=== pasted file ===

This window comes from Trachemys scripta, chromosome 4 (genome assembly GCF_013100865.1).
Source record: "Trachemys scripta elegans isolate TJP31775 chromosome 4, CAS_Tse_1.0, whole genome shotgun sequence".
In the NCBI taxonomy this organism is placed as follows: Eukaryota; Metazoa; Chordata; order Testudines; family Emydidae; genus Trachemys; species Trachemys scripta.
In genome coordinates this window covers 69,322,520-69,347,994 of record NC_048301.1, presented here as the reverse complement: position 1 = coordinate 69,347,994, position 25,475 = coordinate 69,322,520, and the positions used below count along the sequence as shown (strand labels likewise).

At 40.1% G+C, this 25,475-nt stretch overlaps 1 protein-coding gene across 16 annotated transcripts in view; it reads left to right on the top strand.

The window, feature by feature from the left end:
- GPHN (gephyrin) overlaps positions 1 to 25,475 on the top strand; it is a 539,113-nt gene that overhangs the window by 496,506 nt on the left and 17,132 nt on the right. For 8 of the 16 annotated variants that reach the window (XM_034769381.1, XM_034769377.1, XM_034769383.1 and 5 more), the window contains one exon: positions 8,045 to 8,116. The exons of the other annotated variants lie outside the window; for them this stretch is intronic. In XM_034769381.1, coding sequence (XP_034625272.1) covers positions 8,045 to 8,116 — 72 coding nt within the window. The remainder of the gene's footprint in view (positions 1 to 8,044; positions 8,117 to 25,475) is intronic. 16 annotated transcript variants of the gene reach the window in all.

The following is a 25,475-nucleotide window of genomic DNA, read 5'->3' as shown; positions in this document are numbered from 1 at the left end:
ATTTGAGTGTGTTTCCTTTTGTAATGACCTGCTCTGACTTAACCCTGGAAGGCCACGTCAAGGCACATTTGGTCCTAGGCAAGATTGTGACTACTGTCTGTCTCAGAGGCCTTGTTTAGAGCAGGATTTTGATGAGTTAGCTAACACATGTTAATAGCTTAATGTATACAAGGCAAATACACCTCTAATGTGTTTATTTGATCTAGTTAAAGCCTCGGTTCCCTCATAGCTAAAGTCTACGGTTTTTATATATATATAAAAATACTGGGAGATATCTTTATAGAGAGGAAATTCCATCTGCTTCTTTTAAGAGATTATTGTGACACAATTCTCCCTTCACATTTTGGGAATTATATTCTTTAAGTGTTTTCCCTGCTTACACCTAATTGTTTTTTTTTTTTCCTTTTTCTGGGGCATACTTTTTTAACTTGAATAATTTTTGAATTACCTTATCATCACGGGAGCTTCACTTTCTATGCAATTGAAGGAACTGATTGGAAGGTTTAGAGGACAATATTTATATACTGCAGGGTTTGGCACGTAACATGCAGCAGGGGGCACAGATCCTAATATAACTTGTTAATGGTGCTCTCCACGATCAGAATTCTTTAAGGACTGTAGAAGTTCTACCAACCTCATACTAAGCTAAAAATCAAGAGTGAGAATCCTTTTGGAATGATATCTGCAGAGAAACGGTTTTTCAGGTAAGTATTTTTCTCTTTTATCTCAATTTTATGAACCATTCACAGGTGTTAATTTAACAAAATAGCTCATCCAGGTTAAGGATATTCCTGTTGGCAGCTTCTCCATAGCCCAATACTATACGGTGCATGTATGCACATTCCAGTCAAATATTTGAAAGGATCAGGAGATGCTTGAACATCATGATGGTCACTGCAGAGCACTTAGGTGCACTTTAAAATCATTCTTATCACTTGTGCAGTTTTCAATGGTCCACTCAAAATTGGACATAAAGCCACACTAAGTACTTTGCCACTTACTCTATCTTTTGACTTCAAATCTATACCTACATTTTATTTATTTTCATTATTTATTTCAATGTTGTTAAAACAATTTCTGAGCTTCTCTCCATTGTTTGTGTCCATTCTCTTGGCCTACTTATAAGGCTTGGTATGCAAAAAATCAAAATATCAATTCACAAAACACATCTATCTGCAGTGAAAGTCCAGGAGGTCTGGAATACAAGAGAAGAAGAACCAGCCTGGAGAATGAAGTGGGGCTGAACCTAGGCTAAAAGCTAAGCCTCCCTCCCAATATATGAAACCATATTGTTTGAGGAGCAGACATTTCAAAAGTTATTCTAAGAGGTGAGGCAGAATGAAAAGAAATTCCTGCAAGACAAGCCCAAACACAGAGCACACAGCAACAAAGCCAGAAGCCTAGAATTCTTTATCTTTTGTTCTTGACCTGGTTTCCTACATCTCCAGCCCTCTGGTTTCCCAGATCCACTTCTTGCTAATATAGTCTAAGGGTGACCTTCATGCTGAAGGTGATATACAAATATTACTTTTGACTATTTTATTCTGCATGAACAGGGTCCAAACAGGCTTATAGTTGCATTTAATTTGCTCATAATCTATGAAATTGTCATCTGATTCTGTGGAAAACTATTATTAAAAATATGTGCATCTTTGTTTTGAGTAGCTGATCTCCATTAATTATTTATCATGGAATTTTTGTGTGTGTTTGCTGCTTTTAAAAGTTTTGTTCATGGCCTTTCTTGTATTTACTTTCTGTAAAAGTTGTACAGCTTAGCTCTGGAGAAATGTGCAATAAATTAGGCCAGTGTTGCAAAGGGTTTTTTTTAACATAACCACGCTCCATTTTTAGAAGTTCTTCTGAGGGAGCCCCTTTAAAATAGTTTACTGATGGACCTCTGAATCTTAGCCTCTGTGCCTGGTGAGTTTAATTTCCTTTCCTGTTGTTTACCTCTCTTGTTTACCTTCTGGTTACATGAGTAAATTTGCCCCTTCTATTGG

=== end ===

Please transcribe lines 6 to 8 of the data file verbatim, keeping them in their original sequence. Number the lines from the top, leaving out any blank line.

The window, feature by feature from the left end:
- GPHN (gephyrin) overlaps positions 1 to 25,475 on the top strand; it is a 539,113-nt gene that overhangs the window by 496,506 nt on the left and 17,132 nt on the right. For 8 of the 16 annotated variants that reach the window (XM_034769381.1, XM_034769377.1, XM_034769383.1 and 5 more), the window contains one exon: positions 8,045 to 8,116. The exons of the other annotated variants lie outside the window; for them this stretch is intronic. In XM_034769381.1, coding sequence (XP_034625272.1) covers positions 8,045 to 8,116 — 72 coding nt within the window. The remainder of the gene's footprint in view (positions 1 to 8,044; positions 8,117 to 25,475) is intronic. 16 annotated transcript variants of the gene reach the window in all.

The following is a 25,475-nucleotide window of genomic DNA, read 5'->3' as shown; positions in this document are numbered from 1 at the left end: